Author: Terry Stibal
Date: 2005-08-03 16:00
At least there are now some teaching positions available. There was a great upheaval in the public school positions as the mass of post-World War II teachers, many schooled under the marvelous GI Bill, finally reached retirement age in the 1970's, '80's and '90's. What was once a jam packed field now at least has some movement in same.
But, the stark fact remains that hundreds of colleges nation- and world-wide are turning out two and three very good clarinet players every year, and these "ready to earn" folks are crowding into a career path that is (unlike pro sports or hard, physical labor) relatively easy for the incumbent to remain in well into their 60's. People eager to remain at a position, combined with people piling up at the entrance portals, all with a decreasing public interest in the world of "art" music, is a reality that you ignore at your (and your future family's) peril.
I once wrote a long allegorical tale about this called Stephen and Susan. Stephen was the best basketball player that ever came out of the deepest ghetto the United States could produce, while Susan was the product of a middle class family that supported her clarinet talent to the hilt. Both perfected their skills through endless rounds of practice, both got full ride scholarships (well, Susan's wasn't quite as good as Stephen's), and both attended college for the requisite four years.
Stephen played roundball for Jerkwater U for the full time, but ended up with a relatively meaningless degree in marketing (the easy route, if you will). He naturally did not continue on to "pro" basketball, as there were too many applicants for too many slots, and he was not the "best of the best".
Oddly enough, Susan followed much the same path. She played clarinet for Jerkwater U for the full time as well. True, few came to hear her play, but the "increasing competence" of her play paralleled that of Stephen (who was also getting cash under the table, but never mind that). And she, just as naturally, did not continuing on to pro music as there were too many applicants etc., etc.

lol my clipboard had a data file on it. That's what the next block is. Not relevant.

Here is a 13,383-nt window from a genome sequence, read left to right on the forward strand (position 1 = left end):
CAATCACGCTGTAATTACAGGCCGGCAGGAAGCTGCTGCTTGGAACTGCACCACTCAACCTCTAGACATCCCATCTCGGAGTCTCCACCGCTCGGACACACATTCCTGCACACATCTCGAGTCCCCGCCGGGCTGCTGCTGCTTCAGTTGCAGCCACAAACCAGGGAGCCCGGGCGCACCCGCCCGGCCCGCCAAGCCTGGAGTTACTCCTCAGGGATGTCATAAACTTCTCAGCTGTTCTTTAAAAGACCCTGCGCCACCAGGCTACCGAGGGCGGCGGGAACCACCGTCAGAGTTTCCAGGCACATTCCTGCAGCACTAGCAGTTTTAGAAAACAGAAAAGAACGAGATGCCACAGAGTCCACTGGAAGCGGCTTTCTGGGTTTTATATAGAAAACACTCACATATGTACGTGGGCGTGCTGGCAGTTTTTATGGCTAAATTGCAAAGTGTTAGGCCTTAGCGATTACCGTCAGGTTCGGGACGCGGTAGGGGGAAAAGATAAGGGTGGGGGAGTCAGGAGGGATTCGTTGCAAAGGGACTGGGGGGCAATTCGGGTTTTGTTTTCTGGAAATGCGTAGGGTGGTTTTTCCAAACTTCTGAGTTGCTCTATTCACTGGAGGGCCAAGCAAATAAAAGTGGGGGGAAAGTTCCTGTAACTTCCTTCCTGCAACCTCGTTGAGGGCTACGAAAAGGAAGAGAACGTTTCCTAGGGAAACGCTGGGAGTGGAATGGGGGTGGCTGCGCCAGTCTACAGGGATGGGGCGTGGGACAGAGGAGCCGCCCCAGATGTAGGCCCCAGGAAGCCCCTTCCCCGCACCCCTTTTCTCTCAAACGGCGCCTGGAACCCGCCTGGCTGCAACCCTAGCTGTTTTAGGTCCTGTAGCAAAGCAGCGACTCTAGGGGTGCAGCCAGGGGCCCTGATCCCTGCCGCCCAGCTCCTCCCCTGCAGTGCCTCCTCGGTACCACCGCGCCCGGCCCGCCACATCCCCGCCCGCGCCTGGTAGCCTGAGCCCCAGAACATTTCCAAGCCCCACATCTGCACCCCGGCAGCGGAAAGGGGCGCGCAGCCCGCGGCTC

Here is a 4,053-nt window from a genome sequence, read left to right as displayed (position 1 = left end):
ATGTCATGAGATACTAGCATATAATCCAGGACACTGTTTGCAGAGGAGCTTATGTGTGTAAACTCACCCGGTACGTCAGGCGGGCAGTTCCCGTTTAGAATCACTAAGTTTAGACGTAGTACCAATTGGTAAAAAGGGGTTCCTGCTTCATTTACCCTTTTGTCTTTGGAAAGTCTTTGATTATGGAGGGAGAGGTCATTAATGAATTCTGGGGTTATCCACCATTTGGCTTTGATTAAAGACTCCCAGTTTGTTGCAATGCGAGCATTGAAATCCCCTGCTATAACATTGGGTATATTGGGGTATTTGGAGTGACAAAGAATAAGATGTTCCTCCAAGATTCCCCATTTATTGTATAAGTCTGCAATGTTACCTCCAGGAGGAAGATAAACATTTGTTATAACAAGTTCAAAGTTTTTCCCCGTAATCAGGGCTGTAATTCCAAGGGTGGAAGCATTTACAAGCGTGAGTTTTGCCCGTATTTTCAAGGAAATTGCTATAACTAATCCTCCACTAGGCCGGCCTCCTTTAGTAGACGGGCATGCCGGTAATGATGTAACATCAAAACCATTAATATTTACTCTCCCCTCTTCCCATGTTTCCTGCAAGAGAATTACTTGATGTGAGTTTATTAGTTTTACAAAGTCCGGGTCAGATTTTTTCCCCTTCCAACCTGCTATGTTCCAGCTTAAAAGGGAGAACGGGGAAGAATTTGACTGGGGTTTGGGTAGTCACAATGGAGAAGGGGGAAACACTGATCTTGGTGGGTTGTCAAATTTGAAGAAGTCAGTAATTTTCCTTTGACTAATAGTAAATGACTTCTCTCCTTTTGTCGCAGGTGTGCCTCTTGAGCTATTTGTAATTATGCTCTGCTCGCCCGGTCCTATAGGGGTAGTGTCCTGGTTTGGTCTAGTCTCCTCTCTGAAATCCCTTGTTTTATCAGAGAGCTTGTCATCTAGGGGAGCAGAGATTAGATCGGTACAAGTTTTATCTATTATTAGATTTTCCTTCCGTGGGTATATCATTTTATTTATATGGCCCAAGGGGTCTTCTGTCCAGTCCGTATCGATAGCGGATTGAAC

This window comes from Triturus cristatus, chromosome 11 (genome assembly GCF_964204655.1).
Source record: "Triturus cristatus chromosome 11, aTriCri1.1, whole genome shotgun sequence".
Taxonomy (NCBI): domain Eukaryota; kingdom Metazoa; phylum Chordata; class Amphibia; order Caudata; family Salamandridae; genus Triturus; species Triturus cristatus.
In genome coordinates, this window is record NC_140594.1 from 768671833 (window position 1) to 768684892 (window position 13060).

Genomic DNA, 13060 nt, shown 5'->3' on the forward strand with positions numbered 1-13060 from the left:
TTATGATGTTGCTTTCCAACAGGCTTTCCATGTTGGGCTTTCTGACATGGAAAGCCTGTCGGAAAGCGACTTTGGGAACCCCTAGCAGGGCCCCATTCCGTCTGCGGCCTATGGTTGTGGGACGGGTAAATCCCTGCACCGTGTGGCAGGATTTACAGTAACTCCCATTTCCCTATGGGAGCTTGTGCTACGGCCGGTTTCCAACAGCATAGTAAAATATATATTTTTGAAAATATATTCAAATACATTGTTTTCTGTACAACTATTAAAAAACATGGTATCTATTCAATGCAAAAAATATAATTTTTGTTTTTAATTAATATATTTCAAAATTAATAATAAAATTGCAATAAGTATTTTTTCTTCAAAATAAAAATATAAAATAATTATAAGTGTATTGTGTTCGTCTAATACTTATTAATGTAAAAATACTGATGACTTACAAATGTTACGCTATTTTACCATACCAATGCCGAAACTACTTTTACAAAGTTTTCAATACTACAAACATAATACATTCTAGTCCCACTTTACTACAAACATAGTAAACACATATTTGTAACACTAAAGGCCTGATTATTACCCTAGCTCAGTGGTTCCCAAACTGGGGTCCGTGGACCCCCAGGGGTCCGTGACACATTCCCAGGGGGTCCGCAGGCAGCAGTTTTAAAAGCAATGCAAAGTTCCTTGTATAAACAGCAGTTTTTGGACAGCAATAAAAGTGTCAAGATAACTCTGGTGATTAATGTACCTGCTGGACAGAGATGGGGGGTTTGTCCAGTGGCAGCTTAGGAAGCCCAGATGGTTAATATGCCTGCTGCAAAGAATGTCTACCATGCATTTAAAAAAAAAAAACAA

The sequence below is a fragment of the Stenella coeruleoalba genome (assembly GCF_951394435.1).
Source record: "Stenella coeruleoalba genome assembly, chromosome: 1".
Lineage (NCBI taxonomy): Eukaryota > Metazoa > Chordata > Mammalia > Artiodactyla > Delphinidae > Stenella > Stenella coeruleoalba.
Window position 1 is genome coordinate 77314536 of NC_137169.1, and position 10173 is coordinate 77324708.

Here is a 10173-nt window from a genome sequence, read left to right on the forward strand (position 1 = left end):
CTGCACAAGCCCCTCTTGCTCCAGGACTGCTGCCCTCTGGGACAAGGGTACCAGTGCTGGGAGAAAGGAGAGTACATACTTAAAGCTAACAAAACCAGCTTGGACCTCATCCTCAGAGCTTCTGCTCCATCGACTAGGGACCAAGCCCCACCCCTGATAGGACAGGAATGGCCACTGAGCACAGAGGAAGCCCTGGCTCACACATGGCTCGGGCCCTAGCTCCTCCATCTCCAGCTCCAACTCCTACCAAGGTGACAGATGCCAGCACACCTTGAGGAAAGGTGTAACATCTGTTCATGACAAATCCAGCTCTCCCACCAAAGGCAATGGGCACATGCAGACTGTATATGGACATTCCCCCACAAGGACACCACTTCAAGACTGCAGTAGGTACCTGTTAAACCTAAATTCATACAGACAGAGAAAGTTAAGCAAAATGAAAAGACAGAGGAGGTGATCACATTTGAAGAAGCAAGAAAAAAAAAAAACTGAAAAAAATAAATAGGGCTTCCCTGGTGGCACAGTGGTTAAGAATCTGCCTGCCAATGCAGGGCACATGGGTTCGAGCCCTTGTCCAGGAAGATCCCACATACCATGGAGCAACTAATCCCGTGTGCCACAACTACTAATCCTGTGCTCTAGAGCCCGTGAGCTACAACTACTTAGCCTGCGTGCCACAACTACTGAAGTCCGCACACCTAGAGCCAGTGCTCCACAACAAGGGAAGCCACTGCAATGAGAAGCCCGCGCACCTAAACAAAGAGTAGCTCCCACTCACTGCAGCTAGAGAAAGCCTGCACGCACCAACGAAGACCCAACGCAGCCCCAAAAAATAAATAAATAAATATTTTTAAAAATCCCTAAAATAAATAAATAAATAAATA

Here was the big rub: Stephen, being a little more bright than the average hoopster, at least applied himself and had a marketing degree. He had to, as he couldn't major in something as marginal as "basketball". So, when the pro dream ran out, he was at least equipped with the entry key to the "real world".
Susan, who was smart as a whip as well, still followed the "craft oriented" music degree program. She might have gotten a minor in teaching, but her main thrust was what she did best, playing that damn'd clarinet. Virtually all of her courses after the second year were music oriented. And, while music theory and counterpoint may apply to performance and composition, they have little "real world" impact outside of the tight field of "art" music.
Stephen, who did not have the option to take hours of "basketball theory" as part of his degree program, at least got the gut stuff needed for his marketing degree IN ADDITION to his play time. He still had to at least sit through all of the "regular world" course work.
Who's the better candidate for the job market?
(And, you could postulate a worse situtation: an aspiring clarinet player who's also a good basketball player, and who decides to follow the music degree while playing basketball for old Siwash. I guess the only way to make that one worse would be for the person to be female and aspiring to the WNBA upon graduation...)